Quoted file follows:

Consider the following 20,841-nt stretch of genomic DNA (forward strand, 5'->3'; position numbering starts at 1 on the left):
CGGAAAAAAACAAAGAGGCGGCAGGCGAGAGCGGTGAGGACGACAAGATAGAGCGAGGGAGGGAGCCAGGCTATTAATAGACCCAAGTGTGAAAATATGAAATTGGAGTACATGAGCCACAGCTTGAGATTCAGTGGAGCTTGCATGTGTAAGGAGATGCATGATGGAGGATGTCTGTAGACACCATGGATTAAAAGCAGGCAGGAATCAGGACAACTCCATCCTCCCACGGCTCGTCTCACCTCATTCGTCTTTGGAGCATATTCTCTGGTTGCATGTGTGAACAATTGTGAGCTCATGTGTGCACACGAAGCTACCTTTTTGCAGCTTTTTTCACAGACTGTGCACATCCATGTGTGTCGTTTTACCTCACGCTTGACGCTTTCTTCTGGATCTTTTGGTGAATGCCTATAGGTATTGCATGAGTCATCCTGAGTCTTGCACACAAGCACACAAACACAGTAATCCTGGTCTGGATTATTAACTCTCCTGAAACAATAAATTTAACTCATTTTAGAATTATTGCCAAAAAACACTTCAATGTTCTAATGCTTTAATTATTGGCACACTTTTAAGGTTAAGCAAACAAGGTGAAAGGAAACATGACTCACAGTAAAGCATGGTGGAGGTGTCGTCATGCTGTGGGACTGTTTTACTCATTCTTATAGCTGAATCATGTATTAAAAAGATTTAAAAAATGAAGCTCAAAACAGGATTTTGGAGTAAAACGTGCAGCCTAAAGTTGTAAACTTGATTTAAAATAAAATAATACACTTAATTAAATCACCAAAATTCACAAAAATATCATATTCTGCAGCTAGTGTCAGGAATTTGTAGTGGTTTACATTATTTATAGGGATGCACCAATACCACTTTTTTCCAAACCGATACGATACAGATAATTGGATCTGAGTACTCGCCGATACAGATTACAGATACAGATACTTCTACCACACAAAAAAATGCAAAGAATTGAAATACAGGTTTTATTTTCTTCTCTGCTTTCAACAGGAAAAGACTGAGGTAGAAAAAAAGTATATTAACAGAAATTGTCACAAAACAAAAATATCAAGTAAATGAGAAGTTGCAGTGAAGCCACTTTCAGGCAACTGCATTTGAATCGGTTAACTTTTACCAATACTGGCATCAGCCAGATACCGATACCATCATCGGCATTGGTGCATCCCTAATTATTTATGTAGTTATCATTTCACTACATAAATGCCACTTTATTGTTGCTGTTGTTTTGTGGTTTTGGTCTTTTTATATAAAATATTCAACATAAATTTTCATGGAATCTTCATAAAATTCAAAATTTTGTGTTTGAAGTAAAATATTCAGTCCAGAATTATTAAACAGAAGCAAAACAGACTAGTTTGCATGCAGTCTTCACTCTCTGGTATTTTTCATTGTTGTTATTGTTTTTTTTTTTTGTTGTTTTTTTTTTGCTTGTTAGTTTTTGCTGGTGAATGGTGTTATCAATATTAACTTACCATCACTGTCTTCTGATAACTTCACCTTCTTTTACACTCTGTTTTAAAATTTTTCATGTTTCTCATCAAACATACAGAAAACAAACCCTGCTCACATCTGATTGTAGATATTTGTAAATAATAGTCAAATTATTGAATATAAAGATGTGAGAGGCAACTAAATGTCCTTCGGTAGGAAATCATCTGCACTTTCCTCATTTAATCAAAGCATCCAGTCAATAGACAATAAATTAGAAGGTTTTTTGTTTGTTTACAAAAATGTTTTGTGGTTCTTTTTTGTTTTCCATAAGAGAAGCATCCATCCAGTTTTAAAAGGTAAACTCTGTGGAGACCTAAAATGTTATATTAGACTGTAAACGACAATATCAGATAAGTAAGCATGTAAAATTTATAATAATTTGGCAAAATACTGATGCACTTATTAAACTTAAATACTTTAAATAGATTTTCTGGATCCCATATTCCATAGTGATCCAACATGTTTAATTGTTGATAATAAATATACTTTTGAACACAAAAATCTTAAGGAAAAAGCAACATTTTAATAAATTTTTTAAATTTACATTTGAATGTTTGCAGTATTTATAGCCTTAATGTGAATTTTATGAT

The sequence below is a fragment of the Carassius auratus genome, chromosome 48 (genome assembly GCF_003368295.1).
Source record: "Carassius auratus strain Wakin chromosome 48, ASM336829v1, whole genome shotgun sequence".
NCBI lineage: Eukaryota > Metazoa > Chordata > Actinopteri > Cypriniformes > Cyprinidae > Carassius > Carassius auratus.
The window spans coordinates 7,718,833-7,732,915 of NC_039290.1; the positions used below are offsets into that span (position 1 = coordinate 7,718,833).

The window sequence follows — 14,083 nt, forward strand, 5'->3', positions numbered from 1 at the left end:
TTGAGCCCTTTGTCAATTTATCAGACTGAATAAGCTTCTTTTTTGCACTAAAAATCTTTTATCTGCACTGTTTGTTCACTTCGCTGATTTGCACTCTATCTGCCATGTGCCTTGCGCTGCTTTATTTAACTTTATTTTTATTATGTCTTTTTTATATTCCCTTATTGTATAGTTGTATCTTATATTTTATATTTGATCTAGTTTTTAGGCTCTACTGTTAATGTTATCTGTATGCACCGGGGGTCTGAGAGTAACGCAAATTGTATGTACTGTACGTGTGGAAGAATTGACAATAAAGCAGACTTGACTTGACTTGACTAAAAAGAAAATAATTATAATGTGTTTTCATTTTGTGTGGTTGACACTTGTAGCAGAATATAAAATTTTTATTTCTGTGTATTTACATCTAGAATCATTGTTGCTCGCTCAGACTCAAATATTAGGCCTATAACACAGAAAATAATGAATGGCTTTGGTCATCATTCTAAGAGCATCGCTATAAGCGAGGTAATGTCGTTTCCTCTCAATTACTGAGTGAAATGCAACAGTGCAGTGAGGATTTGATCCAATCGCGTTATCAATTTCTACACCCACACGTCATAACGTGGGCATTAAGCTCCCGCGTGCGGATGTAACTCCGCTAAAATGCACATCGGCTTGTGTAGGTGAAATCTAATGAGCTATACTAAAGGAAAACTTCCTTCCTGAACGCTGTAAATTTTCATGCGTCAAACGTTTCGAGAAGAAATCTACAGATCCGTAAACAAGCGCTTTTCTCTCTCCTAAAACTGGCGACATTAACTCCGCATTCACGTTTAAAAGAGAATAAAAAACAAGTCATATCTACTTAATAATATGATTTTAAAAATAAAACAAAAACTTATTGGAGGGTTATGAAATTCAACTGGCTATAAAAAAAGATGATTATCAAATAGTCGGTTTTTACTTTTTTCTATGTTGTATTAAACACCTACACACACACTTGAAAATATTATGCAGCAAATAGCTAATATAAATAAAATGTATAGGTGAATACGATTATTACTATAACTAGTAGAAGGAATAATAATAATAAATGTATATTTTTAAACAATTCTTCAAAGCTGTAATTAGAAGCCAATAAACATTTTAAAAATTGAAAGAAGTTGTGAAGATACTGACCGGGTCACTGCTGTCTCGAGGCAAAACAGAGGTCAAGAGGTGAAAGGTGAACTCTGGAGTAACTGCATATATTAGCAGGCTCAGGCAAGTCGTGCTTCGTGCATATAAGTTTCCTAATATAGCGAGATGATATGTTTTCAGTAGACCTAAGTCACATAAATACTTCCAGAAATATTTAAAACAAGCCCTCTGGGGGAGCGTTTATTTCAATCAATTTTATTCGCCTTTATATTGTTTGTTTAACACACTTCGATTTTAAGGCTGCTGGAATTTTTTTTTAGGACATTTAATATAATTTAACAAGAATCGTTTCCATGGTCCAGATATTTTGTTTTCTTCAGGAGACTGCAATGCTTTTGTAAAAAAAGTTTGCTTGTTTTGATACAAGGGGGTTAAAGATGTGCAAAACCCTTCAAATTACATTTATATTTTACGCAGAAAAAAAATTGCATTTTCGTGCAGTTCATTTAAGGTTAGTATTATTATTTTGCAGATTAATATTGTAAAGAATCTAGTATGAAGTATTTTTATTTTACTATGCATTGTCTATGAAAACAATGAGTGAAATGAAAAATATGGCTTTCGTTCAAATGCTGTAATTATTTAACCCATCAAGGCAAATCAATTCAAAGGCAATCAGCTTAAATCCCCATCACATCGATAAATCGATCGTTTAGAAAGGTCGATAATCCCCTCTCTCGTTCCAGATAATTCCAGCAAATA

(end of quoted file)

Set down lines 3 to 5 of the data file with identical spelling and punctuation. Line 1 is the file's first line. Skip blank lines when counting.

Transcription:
The sequence below is a fragment of the Carassius auratus genome, chromosome 48 (genome assembly GCF_003368295.1).
Source record: "Carassius auratus strain Wakin chromosome 48, ASM336829v1, whole genome shotgun sequence".
NCBI lineage: Eukaryota > Metazoa > Chordata > Actinopteri > Cypriniformes > Cyprinidae > Carassius > Carassius auratus.